A: Correlation between evolutionary rates of mitochondrial genes and length ratios of sexually differentiated regions (SDR) over entire chrZ. Each data point represents one paleognathous species. Pearson correlation coefficients (r) are shown for comparison. B: Synonymous substitution rates (dS) of mitochondrial genes (13 genes). Colors refer to ratites (blue), tinamous with moderately degenerated chrW (yellow), and tinamous with highly degenerated chrW (red). C: Branch-specific basal metabolic rates (BMR). Branches are colored according to BMR values obtained through ancestral character estimation using phytools (http://github.com/liamrevell/phytools) package as well as dependent package ape. Red indicates low BMR value and blue indicates high BMR values.
 Abascal F, Corvelo A, Cruz F, Villanueva-Cañas JL, Vlasova A, Marcet-Houben M, et al. 2016. Extreme genomic erosion after recurrent demographic bottlenecks in the highly endangered iberian lynx. Genome Biology, 17: 251. doi: 10.1186/s13059-016-1090-1  Altimiras J, Lindgren I, Giraldo-Deck LM, Matthei A, Garitano-Zavala Á. 2017. Aerobic performance in tinamous is limited by their small heart. A novel hypothesis in the evolution of avian flight. Scientific Reports, 7(1): 15964.  Angst D, Buffetaut E. 2017. Paleobiology of Giant Flightless Birds. Oxford: Elsevier.  Barrón MG, Fiston-Lavier AS, Petrov DA, González J. 2014. Population genomics of transposable elements in Drosophila. Annual Review of Genetics, 48: 561−581. doi: 10.1146/annurev-genet-120213-092359  Beißbarth T, Speed TP. 2004. GOstat: find statistically overrepresented gene ontologies within a group of genes. Bioinformatics, 20(9): 1464−1465. doi: 10.1093/bioinformatics/bth088  Benjamini Y, Drai D, Elmer G, Kafkafi N, Golani I. 2001. Controlling the false discovery rate in behavior genetics research. Behavioural Brain Research, 125(1-2): 279−284. doi: 10.1016/S0166-4328(01)00297-2  Berlin S, Tomaras D, Charlesworth B. 2007. Low mitochondrial variability in birds may indicate hill–robertson effects on the w chromosome. Heredity, 99(4): 389−396. doi: 10.1038/sj.hdy.6801014  Bernt M, Donath A, Jühling F, Externbrink F, Florentz C, Fritzsch G, et al. 2013. MITOS: improved de novo metazoan mitochondrial genome annotation. Molecular Phylogenetics and Evolution, 69(2): 313−319. doi: 10.1016/j.ympev.2012.08.023  Bishop CM. 1997. Heart mass and the maximum cardiac output of birds and mammals: Implications for estimating the maximum aerobic power input of flying animals. Philosophical Transactions of the Royal Society B: Biological Sciences, 352(1352): 447−456. doi: 10.1098/rstb.1997.0032  Charlesworth B, Charlesworth D. 2000. The degeneration of Y chromosomes. Philosophical Transactions of the Royal Society B: Biological Sciences, 355(1403): 1563−1572. doi: 10.1098/rstb.2000.0717  Churakov G, Grundmann N, Kuritzin A, Brosius J, Makałowski W, Schmitz J. 2010. A novel web-based tint application and the chronology of the primate alu retroposon activity. BMC Evolutionary Biology, 10: 376. doi: 10.1186/1471-2148-10-376  De Bie T, Cristianini N, Demuth JP, Hahn MW. 2006. CAFE: a computational tool for the study of gene family evolution. Bioinformatics, 22(10): 1269−1271. doi: 10.1093/bioinformatics/btl097  Demuth JP, De Bie T, Stajich JE, Cristianini N, Hahn MW. 2006. The evolution of mammalian gene families. PLoS One, 1(1): e85. doi: 10.1371/journal.pone.0000085  DePristo MA, Banks E, Poplin R, Garimella KV, Maguire JR, Hartl C, et al. 2011. A framework for variation discovery and genotyping using next-generation DNA sequencing data. Nature Genetics, 43(5): 491−498. doi: 10.1038/ng.806  Hahn MW, Han MV, Han SG. 2007. Gene family evolution across 12 Drosophila genomes. PLoS Genetics, 3(11): e197. doi: 10.1371/journal.pgen.0030197  Handford P, Mares MA. 1985. The mating systems of ratites and tinamous: an evolutionary perspective. Biological Journal of the Linnean Society, 25(1): 77−104. doi: 10.1111/j.1095-8312.1985.tb00387.x  Houde P. 1986. Ostrich ancestors found in the northern hemisphere suggest new hypothesis of ratite origins. Nature, 324(6097): 563−565. doi: 10.1038/324563a0  Jarvis ED, Mirarab S, Aberer AJ, Li B, Houde P, Li C, et al. 2014. Whole-genome analyses resolve early branches in the tree of life of modern birds. Science, 346(6215): 1320−1331. doi: 10.1126/science.1253451  Kapusta A, Suh A, Feschotte C. 2017. Dynamics of genome size evolution in birds and mammals. Proceedings of the National Academy of Sciences of the United States of America, 114(8): E1460−E1469. doi: 10.1073/pnas.1616702114  Kent WJ. 2002. BLAT—the BLAST-like alignment tool. Genome Research, 12(4): 656−664. doi: 10.1101/gr.229202  Le Duc D, Renaud G, Krishnan A, Almén MS, Huynen L, Prohaska SJ, et al. 2015. Kiwi genome provides insights into evolution of a nocturnal lifestyle. Genome Biology, 16(1): 147. doi: 10.1186/s13059-015-0711-4  Li H, Coghlan A, Ruan J, Coin LJ, Hériché JK, Osmotherly L, et al. 2006. TreeFam: a curated database of phylogenetic trees of animal gene families. Nucleic Acids Research, 34(S1): D572−D580.  Li H, Durbin R. 2011. Inference of human population history from individual whole-genome sequences. Nature, 475(7357): 493−496. doi: 10.1038/nature10231  Löytynoja A, Goldman N. 2005. An algorithm for progressive multiple alignment of sequences with insertions. Proceedings of the National Academy of Sciences of the United States of America, 102(30): 10557−10562. doi: 10.1073/pnas.0409137102  Lynch M. 2007. The Origins of Genome Architecture. Sunderland, MA: Sinauer Associates.  Nadachowska-Brzyska K, Li C, Smeds L, Zhang GJ, Ellegren H. 2015. Temporal dynamics of avian populations during pleistocene revealed by whole-genome sequences. Current Biology, 25(10): 1375−1380. doi: 10.1016/j.cub.2015.03.047  O’Connor RE, Farré M, Joseph S, Damas J, Kiazim L, Jennings R, et al. 2018. Chromosome-level assembly reveals extensive rearrangement in saker falcon and budgerigar, but not ostrich, genomes. Genome Biology, 19(1): 171. doi: 10.1186/s13059-018-1550-x  Ogawa A, Murata K, Mizuno S. 1998. The location of Z-and W-linked marker genes and sequence on the homomorphic sex chromosomes of the ostrich and the emu. Proceedings of the National Academy of Sciences of the United States of America, 95(8): 4415−4418. doi: 10.1073/pnas.95.8.4415  Paradis E, Claude J, Strimmer K. 2004. APE: analyses of phylogenetics and evolution in r language. Bioinformatics, 20(2): 289−290. doi: 10.1093/bioinformatics/btg412  Pigozzi MI. 1999. Origin and evolution of the sex chromosomes in birds. Biocell, 23(2): 79−95.  Pigozzi MI, Solari AJ. 1999. The ZW pairs of two paleognath birds from two orders show transitional stages of sex chromosome differentiation. Chromosome Research, 7(7): 541−551. doi: 10.1023/A:1009241528994  Sackton TB, Grayson P, Cloutier A, Hu ZR, Liu JS, Wheeler NE, et al. 2019. Convergent regulatory evolution and loss of flight in paleognathous birds. Science, 364(6435): 74−78. doi: 10.1126/science.aat7244  Sackton TB, Lazzaro BP, Schlenke TA, Evans JD, Hultmark D, Clark AG. 2007. Dynamic evolution of the innate immune system in Drosophila. Nature Genetics, 39(12): 1461−1468. doi: 10.1038/ng.2007.60  Shetty S, Griffin DK, Graves JAM. 1999. Comparative painting reveals strong chromosome homology over 80 million years of bird evolution. Chromosome Research, 7(4): 289−295. doi: 10.1023/A:1009278914829  Smeds L, Warmuth V, Bolivar P, Uebbing S, Burri R, Suh A, et al. 2015. Evolutionary analysis of the female-specific avian w chromosome. Nature Communications, 6: 7330. doi: 10.1038/ncomms8330  Suh A, Paus M, Kiefmann M, Churakov G, Franke FA, Brosius J, et al. 2011. Mesozoic retroposons reveal parrots as the closest living relatives of passerine birds. Nature Communications, 2: 443. doi: 10.1038/ncomms1448  Suh A, Witt CC, Menger J, Sadanandan KR, Podsiadlowski L, Gerth M, et al. 2016. Ancient horizontal transfers of retrotransposons between birds and ancestors of human pathogenic nematodes. Nature Communications, 7: 11396. doi: 10.1038/ncomms11396  Takagi N, Itoh M, Sasaki M. 1972. Chromosome studies in four species of Ratitae (Aves). Chromosoma, 36(3): 281−291.  Talavera G, Castresana J. 2007. Improvement of phylogenies after removing divergent and ambiguously aligned blocks from protein sequence alignments. Systematic Biology, 56(4): 564−577. doi: 10.1080/10635150701472164  Tsuda Y, Nishida-Umehara C, Ishijima J, Yamada K, Matsuda Y. 2007. Comparison of the z and w sex chromosomal architectures in elegant crested tinamou (Eudromia elegans) and ostrich (Struthio camelus) and the process of sex chromosome differentiation in palaeognathous birds. Chromosoma, 116(2): 159−173. doi: 10.1007/s00412-006-0088-y  Wang ZJ, Zhang JL, Xu XM, Witt C, Deng Y, Chen GJ, et al. 2019. Phylogeny, transposable element and sex chromosome evolution of the basal lineage of birds. bioRxiv. doi: 10.1101/750109.  Wright NA, Gregory TR, Witt CC. 2014. Metabolic ‘engines’ of flight drive genome size reduction in birds. Proceedings of the Royal Society B: Biological Sciences, 281(1779): 20132780. doi: 10.1098/rspb.2013.2780  Yang ZH. 2007. PAML 4: phylogenetic analysis by maximum likelihood. Molecular Biology and Evolution, 24(8): 1586−1591. doi: 10.1093/molbev/msm088  Young JJ, Grayson P, Edwards SV, Tabin CJ. 2019. Attenuated fgf signaling underlies the forelimb heterochrony in the emu Dromaius novaehollandiae. Current Biology, 29(21): 3681−3691.e5. doi: 10.1016/j.cub.2019.09.014  Zhang GJ, Li C, Li QY, Li B, Larkin DM, Lee C, et al. 2014. Comparative genomics reveals insights into avian genome evolution and adaptation. Science, 346(6215): 1311−1320. doi: 10.1126/science.1251385  Zhou Q, Zhang JL, Bachtrog D, An N, Huang QF, Jarvis ED, et al. 2014. Complex evolutionary trajectories of sex chromosomes across bird taxa. Science, 346(6215): 1246338. doi: 10.1126/science.1246338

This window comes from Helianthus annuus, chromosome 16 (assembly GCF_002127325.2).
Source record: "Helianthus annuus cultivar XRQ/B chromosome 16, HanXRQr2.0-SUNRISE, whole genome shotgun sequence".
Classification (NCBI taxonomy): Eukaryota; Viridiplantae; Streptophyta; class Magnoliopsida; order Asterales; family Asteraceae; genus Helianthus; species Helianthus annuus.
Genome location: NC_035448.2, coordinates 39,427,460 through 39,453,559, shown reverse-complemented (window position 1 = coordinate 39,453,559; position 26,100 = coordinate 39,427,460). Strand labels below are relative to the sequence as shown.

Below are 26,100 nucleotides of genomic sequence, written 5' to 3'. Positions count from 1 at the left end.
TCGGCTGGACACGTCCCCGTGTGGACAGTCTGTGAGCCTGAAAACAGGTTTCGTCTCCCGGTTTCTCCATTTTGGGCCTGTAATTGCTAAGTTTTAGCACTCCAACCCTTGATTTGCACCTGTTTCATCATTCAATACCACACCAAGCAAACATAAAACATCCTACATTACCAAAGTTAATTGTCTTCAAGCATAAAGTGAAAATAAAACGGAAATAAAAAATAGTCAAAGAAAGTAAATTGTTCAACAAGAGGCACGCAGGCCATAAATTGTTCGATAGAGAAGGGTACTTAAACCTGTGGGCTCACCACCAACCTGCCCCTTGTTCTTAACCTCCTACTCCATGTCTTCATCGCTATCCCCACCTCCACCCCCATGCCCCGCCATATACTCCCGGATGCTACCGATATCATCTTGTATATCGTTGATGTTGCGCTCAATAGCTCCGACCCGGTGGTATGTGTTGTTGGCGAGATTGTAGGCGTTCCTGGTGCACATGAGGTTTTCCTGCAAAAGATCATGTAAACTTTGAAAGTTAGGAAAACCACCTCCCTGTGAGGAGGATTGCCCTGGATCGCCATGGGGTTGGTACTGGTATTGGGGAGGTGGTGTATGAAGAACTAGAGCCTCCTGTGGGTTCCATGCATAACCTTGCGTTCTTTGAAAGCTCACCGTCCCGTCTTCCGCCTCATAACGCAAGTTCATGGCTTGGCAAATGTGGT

ZR-2020-175 Supplementary materials.zip